No Plato, No Scripture image

No Plato, No Scripture

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"Without a good dose of Plato, it becomes difficult to retain the teaching of Scripture," declares Hans Boersma in his deeply thought-provoking new book, Five Things Theologians Wish Biblical Scholars Knew. "The Bible cannot be interpreted without prior metaphysical commitments, and we need Christian Platonism as an interpretive lens in order to uphold Scripture's teaching." It's a bold claim.

What is Christian Platonism? Boersma follows Lloyd Gerson in summarising it with five ideas, which tend to stand or fall together:

1. Anti-materialism: bodies and their properties are not the only things that exist.
2. Anti-mechanism: the natural order cannot be fully explained by physical or mechanical causes.
3. Anti-nominalism: reality is made up not just of individuals, each uniquely situated in time and space, but two individual objects can be the same in essence (e.g. both canines) while still being unique individuals (distinct dogs).
4. Anti-relativism: human beings are not the measure of all things; goodness is rather a property of being.
5. Anti-scepticism: the real can in some manner become present to us, so that knowledge is within reach.

Most of us probably have no problem with #1, #2, #4 and #5, and wouldn’t see anything particularly Platonic about them (though Boersma would say we are probably wrong about that). The one we find unfamiliar, even incomprehensible, is #3. Modern people (including modern Christians) are generally nominalists, who deny the existence of universals, as opposed to realists, who affirm them.

Boersma insists that we need anti-nominalism as much as the others, and that this is true for our doctrine of salvation as well as our doctrine of God. In theology proper, it is easier to see that the existence of universals matter, and Boersma quotes Gregory of Nyssa to explain why: the distinction between one ousia and three hypostases depends on it, and without it we would be dangerously close to having three gods.

But it matters for our understanding of the gospel as well. Without universals, it would be very difficult to make sense of our participation in Christ, or of Christ’s recapitulation of Israel’s story:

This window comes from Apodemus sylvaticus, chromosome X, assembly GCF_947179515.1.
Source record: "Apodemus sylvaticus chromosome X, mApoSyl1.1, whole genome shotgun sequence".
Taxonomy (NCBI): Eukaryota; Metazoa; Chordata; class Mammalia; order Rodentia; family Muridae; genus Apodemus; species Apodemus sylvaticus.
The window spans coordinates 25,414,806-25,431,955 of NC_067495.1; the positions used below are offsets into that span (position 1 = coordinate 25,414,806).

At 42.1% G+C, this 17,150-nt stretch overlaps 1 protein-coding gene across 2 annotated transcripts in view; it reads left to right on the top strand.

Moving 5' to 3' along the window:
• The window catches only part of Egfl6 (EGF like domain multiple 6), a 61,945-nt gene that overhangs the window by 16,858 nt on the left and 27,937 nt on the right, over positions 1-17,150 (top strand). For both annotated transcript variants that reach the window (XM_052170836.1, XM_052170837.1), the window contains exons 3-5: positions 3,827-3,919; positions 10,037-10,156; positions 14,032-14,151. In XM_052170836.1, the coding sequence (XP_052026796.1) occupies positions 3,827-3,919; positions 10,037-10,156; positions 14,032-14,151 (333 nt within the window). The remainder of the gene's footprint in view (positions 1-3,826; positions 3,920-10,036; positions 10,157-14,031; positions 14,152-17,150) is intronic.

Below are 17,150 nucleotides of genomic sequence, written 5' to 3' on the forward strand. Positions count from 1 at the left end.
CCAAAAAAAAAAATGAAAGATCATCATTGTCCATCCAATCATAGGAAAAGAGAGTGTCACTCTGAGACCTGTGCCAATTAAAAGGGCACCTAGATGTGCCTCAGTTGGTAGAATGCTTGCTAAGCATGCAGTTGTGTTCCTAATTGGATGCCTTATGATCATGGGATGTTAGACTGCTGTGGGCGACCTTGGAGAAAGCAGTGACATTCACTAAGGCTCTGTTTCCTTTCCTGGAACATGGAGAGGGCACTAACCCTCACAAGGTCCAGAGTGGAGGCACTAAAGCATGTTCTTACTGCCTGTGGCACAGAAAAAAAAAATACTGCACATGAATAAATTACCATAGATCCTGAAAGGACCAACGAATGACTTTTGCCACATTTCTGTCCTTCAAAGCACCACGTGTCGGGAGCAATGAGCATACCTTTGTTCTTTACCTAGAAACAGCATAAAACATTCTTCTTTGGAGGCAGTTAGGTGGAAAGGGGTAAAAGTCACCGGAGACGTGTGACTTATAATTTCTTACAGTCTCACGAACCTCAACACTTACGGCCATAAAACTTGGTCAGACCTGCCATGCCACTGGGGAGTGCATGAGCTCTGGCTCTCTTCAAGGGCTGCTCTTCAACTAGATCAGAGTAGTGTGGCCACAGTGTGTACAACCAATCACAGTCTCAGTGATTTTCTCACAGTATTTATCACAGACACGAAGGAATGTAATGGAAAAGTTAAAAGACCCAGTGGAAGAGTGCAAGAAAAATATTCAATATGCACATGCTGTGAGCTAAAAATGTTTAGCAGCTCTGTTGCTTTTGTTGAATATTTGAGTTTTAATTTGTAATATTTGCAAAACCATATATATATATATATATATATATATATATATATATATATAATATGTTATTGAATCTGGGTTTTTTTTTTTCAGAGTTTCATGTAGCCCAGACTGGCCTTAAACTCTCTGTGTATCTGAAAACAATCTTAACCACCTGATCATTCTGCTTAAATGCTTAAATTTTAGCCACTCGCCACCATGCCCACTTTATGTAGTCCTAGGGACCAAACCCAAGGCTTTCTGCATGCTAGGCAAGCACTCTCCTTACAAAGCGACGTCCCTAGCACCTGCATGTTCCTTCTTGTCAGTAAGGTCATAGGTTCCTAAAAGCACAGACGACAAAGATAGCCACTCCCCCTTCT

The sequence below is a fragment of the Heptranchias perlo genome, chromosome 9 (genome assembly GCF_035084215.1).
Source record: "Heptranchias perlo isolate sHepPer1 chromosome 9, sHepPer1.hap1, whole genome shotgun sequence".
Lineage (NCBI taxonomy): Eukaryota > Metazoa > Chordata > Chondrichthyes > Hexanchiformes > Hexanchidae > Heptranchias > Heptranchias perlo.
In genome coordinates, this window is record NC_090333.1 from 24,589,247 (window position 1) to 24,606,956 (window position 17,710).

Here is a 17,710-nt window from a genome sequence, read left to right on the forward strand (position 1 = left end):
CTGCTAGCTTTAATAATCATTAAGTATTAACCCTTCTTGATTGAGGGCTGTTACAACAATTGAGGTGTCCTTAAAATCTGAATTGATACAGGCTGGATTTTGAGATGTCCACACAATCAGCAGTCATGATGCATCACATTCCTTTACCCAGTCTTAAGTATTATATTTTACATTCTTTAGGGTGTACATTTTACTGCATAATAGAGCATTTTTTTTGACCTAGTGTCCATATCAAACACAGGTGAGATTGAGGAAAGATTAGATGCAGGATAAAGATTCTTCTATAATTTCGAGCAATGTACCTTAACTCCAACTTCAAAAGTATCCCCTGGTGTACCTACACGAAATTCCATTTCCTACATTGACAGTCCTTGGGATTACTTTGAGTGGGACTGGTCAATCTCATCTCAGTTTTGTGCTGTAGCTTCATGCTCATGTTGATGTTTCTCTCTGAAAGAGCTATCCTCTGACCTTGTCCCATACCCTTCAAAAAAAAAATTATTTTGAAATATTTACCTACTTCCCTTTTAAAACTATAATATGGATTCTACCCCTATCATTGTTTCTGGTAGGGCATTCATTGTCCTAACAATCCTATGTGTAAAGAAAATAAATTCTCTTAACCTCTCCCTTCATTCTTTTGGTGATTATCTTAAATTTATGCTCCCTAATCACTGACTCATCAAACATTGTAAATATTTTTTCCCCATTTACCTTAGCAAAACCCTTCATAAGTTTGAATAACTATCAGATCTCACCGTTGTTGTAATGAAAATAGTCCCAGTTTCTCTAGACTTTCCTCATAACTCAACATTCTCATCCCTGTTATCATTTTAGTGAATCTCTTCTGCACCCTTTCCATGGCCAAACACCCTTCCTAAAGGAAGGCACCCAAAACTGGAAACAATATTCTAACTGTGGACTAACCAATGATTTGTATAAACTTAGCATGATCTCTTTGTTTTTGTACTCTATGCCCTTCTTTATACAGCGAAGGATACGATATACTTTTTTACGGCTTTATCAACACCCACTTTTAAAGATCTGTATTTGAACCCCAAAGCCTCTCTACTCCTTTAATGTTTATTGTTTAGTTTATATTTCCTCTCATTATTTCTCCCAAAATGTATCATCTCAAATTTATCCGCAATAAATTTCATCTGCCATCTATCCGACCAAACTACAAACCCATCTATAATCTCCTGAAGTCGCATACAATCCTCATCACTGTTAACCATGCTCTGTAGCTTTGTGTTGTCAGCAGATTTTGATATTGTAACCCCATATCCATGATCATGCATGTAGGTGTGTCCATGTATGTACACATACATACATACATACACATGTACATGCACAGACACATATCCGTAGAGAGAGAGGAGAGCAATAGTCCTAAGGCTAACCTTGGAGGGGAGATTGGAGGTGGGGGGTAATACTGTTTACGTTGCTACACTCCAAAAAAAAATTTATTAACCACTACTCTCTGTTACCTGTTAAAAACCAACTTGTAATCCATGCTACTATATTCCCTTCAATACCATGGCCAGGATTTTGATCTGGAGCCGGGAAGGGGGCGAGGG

A nominalist metaphysic, which continues to be the (often unacknowledged) go-to approach of much biblical scholarship, cannot account for Saint Paul’s participatory soteriology. The apostle’s theology operates with a metaphysic in which we are ontologically linked together and in which we genuinely become one new humanity, and it is only a realist metaphysic that is able to do justice to this ... What could it possibly mean to be “in Christ” on the assumption that the human Jesus is his own person and that we are persons ontologically separate from him? Only a realist metaphysic can robustly claim that human beings are saved through a participatory or real sharing in Christ.

This is bound to bother people. The idea that we require any categories from Greek philosophy to make sense of the Scriptures always sparks allegations of Hellenism drowning out Hebraism, pagan philosophy trumping biblical writings, and so forth. So it was delightful to read Joseph Ratzinger’s remarkable insight in the conclusion:

The encounter between the biblical message and Greek thought did not happen by chance. The vision of Saint Paul, who saw the roads to Asia barred and in a dream saw a Macedonian man plead with him: “Come over to Macedonia and help us!”—this vision can be interpreted as a ‘distillation’ of the intrinsic necessity of a rapprochement between biblical faith and Greek inquiry.

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